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Bhawani Singh, an engineer, works from his home in Delhi. Photo: Amarjeet Kumar Singh/SOPA Images/LightRocket/Getty Images

The prolonging of remote work is hurting economies in India, Mexico, Turkey, Peru and beyond.

The big picture: These emerging nations have a smaller share of jobs that can be done remotely than the U.S. or Europe.

  • Around 37% of all jobs in America can be done from home. That jumps to 45% or more when looking just at megacities like New York, San Francisco and Washington, D.C.
  • In Sweden and the United Kingdom, it's 40%, reports the BBC.
  • But in Mexico and Turkey, it's fewer than 25%

What's happening: Less than half of the world's population has a computer at home, and only around 60% has access to the internet. That means the same jobs that can be done from home in New York or London might not be telework-friendly in other cities.

  • Case in point: "An accountant in the U.S. is going to use technology very easily, and she has no problem whatsoever working from home,” Era Dabla-Norris, an economist at the International Monetary Fund, tells the BBC. “An accountant in a smaller city in India may be using a pen and paper, and have a ledger instead of a computer.”

Go deeper with this map of where the remote jobs are in the U.S.

Go deeper

Amy Harder, author of Generate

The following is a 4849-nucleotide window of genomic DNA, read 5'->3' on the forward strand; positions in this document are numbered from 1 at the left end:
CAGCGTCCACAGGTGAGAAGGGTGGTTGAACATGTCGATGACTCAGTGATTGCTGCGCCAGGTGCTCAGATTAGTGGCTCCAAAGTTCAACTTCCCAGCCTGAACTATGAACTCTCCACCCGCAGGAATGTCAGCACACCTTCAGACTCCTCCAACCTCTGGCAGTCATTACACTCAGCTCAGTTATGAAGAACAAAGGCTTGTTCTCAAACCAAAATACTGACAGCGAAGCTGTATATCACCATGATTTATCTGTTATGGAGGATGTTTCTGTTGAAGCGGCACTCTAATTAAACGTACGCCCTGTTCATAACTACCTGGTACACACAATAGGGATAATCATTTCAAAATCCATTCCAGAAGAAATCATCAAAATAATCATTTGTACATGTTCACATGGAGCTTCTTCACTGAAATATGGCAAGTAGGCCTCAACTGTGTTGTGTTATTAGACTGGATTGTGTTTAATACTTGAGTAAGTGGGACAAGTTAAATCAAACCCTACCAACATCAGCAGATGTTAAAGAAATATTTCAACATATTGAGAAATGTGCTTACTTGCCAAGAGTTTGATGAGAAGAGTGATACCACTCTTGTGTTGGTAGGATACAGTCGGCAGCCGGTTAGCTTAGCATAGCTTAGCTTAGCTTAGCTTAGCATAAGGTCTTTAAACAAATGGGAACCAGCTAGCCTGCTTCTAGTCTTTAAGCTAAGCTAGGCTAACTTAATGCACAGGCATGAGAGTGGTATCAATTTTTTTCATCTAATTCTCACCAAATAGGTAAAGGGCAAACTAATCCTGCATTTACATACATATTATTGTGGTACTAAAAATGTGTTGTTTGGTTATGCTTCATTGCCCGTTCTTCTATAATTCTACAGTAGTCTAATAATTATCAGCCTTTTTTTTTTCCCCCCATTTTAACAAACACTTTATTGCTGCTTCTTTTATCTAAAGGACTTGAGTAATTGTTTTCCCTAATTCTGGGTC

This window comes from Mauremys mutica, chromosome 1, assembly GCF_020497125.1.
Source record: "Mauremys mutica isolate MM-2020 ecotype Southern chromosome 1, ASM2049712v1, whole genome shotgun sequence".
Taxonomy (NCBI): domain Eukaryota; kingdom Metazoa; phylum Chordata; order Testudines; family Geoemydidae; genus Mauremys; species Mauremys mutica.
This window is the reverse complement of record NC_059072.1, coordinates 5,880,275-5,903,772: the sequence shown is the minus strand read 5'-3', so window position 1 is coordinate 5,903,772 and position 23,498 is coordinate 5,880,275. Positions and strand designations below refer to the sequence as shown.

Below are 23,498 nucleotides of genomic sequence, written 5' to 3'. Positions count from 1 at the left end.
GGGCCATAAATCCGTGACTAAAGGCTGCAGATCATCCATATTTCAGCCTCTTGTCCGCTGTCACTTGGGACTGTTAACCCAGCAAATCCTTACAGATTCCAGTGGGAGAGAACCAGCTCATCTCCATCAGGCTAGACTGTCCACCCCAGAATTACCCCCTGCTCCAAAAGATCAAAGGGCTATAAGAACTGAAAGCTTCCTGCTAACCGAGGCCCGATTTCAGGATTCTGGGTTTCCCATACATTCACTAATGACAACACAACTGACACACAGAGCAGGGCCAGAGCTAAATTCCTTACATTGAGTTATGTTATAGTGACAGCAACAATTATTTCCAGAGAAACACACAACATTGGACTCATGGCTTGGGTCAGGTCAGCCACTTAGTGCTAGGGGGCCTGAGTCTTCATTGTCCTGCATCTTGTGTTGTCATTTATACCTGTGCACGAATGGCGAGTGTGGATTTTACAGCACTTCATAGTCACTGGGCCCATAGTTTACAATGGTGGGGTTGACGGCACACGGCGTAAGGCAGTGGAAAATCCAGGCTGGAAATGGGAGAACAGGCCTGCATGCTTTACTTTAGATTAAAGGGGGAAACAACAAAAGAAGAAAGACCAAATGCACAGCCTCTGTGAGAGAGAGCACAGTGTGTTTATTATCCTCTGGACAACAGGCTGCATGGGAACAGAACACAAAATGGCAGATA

Jul 20, 2020 - Energy & Environment
Column / Harder Line

Biden's climate plan tries to bring unions into clean energy

Photo illustration: Aïda Amer/Axios. Photo: Brendan Smialowski/AFP via Getty Images

Joe Biden’s latest climate change and clean energy plan mentions the word union more than it does the climate itself.

Why it matters: Wind and solar energy have grown immensely across America over the last decade, but associated union jobs have not. The Democrats’ presumptive presidential nominee is trying to change that, which politicians and others say is key to tackling climate change.

Updated 11 hours ago - Politics & Policy

Coronavirus dashboard

Illustration: Eniola Odetunde/Axios

  1. Health: Most vulnerable Americans aren't getting enough vaccine information — Fauci says Trump administration's lack of facts on COVID "very likely" cost lives.
  2. Politics: Biden unveils "wartime" COVID strategyBiden's COVID-19 bubble.
  3. Vaccine: Florida requiring proof of residency to get vaccine — CDC extends interval between vaccine doses for exceptional cases.
  4. World: Hong Kong to put tens of thousands on lockdown as cases surge.
  5. Sports: 2021 Tokyo Olympics hang in the balance.
  6. 🎧 Podcast: Carbon Health's CEO on unsticking the vaccine bottleneck.

Trump impeachment trial to start week of Feb. 8, Schumer says

Senate Majority Leader Chuck Schumer. Photo: The Washington Post via Getty

The Senate will begin former President Trump's impeachment trial the week of Feb. 8, Majority Leader Chuck Schumer announced Friday on the Senate floor.

The state of play: Schumer announced the schedule after reaching an agreement with Republicans. The House will transmit the article of impeachment against the former president late Monday.